The Emergency Showers and Eyewashes in the Workplace Guide helps employers determine if their workplace requires regular showers, emergency showers or eyewashes and provides information about the health and safety standards for emergency showers and eyewashes.

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3. Eye Injury Prevention

Eye injuries have accounted for over 3% of all work-related injuries in Saskatchewan. 

Where workers’ eyes may become irritated or injured from flying particles, splashes, ultraviolent or infrared radiation, employers are required to supply approved eye and/or face protectors and ensure workers use them.

The Eye Injury Prevention Guide provides guidance to employers on how to prevent eye injuries within their workplaces and explains:

  • The risk factors;
  • When eye and face protection and other control measures are required;
  • How to choose suitable and approved eye and face protection, when required; and
  • How to recognize and treat eye injuries.
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4. First Aid

Employers, contractors, or owners must provide first aid training and have first aid supplies at their workplaces.  The number of first aid attendants needed, the extent of first aid training, as well as the amount and types of first aid supplies required depend on the following factors:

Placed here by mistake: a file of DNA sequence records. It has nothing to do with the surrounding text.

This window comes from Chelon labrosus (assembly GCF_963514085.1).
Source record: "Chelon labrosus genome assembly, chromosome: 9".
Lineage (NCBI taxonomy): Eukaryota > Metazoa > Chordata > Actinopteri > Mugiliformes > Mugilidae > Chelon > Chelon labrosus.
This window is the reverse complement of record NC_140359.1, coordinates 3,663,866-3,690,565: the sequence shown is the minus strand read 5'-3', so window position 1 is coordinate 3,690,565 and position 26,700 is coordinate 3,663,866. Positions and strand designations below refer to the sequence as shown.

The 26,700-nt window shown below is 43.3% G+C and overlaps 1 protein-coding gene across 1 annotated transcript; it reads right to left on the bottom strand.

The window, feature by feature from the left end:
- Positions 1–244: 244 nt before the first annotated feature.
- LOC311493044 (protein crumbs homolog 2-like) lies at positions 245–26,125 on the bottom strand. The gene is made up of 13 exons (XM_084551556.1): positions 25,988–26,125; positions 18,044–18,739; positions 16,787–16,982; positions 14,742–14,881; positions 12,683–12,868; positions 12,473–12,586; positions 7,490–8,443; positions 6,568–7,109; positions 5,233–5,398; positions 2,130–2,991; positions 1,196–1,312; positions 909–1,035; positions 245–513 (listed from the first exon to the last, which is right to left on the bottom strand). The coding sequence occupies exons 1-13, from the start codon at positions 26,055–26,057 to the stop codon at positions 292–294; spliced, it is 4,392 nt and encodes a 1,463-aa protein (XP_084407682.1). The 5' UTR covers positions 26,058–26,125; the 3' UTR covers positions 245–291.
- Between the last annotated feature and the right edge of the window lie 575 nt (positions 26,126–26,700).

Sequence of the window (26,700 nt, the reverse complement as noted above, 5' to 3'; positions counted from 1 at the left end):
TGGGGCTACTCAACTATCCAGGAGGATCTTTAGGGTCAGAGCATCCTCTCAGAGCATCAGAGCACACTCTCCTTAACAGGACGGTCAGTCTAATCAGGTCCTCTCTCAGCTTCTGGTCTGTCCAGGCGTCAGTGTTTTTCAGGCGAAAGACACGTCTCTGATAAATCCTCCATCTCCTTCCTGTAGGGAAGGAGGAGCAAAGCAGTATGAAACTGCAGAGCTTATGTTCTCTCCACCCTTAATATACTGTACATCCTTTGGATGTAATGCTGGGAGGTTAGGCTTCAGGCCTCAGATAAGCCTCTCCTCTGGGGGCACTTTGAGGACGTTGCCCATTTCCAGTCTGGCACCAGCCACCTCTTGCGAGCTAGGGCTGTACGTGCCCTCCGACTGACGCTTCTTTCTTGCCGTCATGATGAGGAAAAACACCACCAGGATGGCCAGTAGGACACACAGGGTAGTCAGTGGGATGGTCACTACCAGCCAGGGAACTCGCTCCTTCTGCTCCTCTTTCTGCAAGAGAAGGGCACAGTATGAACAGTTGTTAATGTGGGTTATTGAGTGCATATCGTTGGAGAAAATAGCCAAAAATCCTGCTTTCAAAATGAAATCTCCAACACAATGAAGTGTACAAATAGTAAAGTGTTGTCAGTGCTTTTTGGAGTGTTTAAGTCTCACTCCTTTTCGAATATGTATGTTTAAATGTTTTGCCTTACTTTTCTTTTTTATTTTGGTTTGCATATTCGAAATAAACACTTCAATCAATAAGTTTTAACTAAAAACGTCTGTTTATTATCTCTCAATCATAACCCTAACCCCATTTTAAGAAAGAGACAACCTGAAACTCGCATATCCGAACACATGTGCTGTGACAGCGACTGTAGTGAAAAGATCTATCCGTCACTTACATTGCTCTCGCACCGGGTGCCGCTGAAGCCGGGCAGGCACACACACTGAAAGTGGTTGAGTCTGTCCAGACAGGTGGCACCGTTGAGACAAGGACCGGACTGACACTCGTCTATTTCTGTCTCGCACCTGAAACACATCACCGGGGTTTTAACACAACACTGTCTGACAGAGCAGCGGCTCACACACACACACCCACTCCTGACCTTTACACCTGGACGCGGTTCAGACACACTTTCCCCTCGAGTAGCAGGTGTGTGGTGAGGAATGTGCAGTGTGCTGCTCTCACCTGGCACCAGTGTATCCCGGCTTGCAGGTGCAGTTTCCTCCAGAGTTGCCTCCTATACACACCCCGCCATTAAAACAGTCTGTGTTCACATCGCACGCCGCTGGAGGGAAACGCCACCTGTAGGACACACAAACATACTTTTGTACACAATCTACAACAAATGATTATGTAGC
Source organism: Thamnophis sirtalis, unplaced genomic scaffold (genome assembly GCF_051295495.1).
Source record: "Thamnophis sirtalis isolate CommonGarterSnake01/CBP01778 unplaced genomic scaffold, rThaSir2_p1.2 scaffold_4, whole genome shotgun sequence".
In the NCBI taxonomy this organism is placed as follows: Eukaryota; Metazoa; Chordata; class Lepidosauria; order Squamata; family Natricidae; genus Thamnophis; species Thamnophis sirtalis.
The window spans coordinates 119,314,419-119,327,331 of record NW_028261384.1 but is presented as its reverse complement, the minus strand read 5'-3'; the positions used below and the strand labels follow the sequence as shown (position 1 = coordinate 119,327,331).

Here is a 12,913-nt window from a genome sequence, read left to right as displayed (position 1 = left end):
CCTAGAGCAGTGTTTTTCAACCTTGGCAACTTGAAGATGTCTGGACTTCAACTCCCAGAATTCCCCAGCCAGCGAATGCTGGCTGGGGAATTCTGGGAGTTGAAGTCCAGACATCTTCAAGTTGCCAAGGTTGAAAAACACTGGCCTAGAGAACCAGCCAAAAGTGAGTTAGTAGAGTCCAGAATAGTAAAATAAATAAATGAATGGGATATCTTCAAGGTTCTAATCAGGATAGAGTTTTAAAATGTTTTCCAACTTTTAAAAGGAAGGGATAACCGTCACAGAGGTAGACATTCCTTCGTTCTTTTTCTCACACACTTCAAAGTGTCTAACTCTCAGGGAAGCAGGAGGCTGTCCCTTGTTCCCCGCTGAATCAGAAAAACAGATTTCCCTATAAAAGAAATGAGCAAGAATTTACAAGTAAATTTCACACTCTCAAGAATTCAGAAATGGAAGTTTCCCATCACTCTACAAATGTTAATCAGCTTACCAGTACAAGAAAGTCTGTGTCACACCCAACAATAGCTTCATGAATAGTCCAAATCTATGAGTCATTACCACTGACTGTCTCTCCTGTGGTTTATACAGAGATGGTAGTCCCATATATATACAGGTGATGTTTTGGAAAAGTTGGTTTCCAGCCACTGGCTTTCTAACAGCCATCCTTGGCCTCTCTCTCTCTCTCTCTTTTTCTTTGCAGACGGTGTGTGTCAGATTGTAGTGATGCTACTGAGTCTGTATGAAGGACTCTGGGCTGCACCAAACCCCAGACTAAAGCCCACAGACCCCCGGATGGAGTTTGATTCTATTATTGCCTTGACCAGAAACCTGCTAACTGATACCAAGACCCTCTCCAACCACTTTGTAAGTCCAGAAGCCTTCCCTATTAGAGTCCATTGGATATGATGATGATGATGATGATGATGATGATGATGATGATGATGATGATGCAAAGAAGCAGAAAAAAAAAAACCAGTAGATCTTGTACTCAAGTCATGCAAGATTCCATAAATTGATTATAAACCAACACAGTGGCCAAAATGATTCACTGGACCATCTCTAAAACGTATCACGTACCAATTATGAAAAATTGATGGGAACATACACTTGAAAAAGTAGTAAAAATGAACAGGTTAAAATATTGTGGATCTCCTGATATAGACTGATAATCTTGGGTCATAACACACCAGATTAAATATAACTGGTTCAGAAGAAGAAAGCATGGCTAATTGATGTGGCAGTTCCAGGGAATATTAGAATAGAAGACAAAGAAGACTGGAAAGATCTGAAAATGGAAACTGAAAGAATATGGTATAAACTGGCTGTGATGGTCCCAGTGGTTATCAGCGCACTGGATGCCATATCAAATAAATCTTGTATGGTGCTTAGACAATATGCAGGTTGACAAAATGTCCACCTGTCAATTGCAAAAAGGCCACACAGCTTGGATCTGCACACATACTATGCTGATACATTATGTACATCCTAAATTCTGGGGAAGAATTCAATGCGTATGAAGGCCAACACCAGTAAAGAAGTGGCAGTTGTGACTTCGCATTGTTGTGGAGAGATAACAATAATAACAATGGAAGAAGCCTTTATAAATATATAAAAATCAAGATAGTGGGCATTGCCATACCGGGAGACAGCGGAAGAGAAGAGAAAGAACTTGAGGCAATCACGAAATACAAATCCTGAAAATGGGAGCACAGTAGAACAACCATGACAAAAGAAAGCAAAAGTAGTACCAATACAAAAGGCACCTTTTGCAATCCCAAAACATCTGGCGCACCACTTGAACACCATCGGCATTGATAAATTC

• The number of workers at the place of employment at any time;
  • How hazardous the work is; and
  • The distance to a medical facility.

The First Aid in Saskatchewan Workplaces Guide provides information about the first aid requirements, the supplies to be included in a first aid box and the recommended quantity per number of workers, and other requirements bases on Class A and Class B qualifications.

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5. Musculoskeletal Injuries Prevention

In Saskatchewan, musculoskeletal injuries (MSI) account for almost half of work-related injuries.  A musculoskeletal injury is an injury or disorder of the muscles, tendons, ligaments, nerves, joints, bones, or supporting vasculature (blood vessels).  This type of injury may be caused or aggravated by repetitive motions, forceful exertions, vibration, mechanical compression, sustained or awkward postures, limitations on motion or action, or any other ergonomic stressors.